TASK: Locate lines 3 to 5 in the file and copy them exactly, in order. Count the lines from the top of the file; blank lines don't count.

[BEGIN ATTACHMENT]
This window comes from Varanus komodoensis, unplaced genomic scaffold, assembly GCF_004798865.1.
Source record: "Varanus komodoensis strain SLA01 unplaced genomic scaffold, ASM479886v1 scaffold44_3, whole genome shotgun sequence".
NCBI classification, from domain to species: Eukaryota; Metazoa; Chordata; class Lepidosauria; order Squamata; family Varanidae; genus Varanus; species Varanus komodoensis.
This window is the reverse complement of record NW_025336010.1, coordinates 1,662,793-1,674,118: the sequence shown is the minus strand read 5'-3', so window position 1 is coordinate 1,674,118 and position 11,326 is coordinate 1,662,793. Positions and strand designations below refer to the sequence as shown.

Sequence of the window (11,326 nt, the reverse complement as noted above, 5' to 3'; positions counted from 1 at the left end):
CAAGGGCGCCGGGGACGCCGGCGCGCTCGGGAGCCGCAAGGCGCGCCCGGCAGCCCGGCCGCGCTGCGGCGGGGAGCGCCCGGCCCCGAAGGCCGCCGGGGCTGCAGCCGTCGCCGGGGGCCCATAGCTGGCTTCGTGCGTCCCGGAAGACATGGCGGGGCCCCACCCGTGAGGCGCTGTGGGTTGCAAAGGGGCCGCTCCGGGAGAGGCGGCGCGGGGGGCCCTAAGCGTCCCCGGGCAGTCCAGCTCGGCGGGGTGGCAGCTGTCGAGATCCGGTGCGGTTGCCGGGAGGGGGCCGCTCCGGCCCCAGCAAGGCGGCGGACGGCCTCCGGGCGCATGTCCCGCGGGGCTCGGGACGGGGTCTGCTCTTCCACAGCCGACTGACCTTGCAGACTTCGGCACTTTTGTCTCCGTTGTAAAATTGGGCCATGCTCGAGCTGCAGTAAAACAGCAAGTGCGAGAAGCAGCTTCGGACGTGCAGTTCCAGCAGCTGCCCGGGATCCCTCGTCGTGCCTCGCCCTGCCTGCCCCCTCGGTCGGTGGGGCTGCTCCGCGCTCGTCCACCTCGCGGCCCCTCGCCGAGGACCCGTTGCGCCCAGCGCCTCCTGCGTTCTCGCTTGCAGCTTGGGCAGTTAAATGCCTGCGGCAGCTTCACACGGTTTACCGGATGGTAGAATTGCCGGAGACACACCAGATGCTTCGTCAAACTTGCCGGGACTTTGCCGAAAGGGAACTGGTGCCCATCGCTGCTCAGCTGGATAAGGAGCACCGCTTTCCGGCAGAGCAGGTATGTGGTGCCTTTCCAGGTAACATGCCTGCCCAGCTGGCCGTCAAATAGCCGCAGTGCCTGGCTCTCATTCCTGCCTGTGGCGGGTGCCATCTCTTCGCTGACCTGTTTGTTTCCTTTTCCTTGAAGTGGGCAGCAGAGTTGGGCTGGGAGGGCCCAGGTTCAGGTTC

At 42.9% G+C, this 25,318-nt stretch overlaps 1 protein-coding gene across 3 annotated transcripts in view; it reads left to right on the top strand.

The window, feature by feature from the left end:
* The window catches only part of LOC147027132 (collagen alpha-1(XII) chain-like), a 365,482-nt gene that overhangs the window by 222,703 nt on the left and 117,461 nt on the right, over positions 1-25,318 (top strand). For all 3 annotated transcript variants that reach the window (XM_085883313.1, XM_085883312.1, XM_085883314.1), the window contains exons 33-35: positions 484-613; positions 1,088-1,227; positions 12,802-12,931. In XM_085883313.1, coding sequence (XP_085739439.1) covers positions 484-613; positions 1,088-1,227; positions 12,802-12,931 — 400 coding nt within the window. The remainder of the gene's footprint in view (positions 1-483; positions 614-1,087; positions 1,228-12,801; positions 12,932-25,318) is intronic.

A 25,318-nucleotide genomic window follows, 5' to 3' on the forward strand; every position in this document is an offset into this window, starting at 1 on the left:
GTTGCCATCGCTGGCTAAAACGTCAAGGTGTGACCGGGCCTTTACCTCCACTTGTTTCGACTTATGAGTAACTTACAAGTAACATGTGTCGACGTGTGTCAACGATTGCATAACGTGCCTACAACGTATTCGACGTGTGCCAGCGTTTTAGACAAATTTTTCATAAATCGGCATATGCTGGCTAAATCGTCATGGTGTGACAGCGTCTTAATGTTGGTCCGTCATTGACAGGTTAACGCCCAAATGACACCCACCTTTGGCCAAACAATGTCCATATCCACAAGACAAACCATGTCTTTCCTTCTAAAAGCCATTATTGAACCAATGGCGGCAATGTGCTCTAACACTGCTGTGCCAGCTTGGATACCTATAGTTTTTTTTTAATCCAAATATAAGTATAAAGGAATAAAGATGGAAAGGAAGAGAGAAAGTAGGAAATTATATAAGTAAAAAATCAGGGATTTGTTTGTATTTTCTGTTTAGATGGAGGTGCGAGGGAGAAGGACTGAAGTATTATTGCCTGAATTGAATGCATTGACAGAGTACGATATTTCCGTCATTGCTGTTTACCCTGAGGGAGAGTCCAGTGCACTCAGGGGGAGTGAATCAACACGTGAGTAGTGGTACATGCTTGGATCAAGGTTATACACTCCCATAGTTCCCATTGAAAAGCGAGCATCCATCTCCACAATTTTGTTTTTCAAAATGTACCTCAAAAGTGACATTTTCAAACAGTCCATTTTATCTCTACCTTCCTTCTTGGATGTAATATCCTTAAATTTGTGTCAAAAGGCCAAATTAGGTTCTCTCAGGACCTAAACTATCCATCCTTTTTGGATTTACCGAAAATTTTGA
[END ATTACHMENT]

NCBI classification, from domain to species: Eukaryota; Metazoa; Chordata; class Lepidosauria; order Squamata; family Varanidae; genus Varanus; species Varanus komodoensis.
This window is the reverse complement of record NW_025336010.1, coordinates 1,662,793-1,674,118: the sequence shown is the minus strand read 5'-3', so window position 1 is coordinate 1,674,118 and position 11,326 is coordinate 1,662,793. Positions and strand designations below refer to the sequence as shown.

Sequence of the window (11,326 nt, the reverse complement as noted above, 5' to 3'; positions counted from 1 at the left end):